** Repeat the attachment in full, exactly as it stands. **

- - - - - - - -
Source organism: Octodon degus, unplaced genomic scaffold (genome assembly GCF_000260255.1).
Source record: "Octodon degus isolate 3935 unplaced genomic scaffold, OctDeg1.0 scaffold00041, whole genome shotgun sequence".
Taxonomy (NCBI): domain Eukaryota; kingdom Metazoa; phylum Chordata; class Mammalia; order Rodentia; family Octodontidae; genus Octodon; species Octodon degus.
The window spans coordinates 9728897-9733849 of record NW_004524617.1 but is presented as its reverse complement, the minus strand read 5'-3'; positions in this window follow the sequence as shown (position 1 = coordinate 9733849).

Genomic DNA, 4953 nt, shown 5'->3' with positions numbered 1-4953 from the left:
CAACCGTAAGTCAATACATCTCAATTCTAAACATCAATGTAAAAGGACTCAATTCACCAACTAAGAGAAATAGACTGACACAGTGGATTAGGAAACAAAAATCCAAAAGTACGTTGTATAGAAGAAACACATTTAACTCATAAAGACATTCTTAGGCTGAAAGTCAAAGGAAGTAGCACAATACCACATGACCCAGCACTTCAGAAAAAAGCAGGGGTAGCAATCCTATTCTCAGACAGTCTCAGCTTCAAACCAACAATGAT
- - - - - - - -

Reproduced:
Source organism: Octodon degus, unplaced genomic scaffold (genome assembly GCF_000260255.1).
Source record: "Octodon degus isolate 3935 unplaced genomic scaffold, OctDeg1.0 scaffold00041, whole genome shotgun sequence".
Taxonomy (NCBI): domain Eukaryota; kingdom Metazoa; phylum Chordata; class Mammalia; order Rodentia; family Octodontidae; genus Octodon; species Octodon degus.
The window spans coordinates 9728897-9733849 of record NW_004524617.1 but is presented as its reverse complement, the minus strand read 5'-3'; positions in this window follow the sequence as shown (position 1 = coordinate 9733849).

Genomic DNA, 4953 nt, shown 5'->3' with positions numbered 1-4953 from the left:
CAACCGTAAGTCAATACATCTCAATTCTAAACATCAATGTAAAAGGACTCAATTCACCAACTAAGAGAAATAGACTGACACAGTGGATTAGGAAACAAAAATCCAAAAGTACGTTGTATAGAAGAAACACATTTAACTCATAAAGACATTCTTAGGCTGAAAGTCAAAGGAAGTAGCACAATACCACATGACCCAGCACTTCAGAAAAAAGCAGGGGTAGCAATCCTATTCTCAGACAGTCTCAGCTTCAAACCAACAATGAT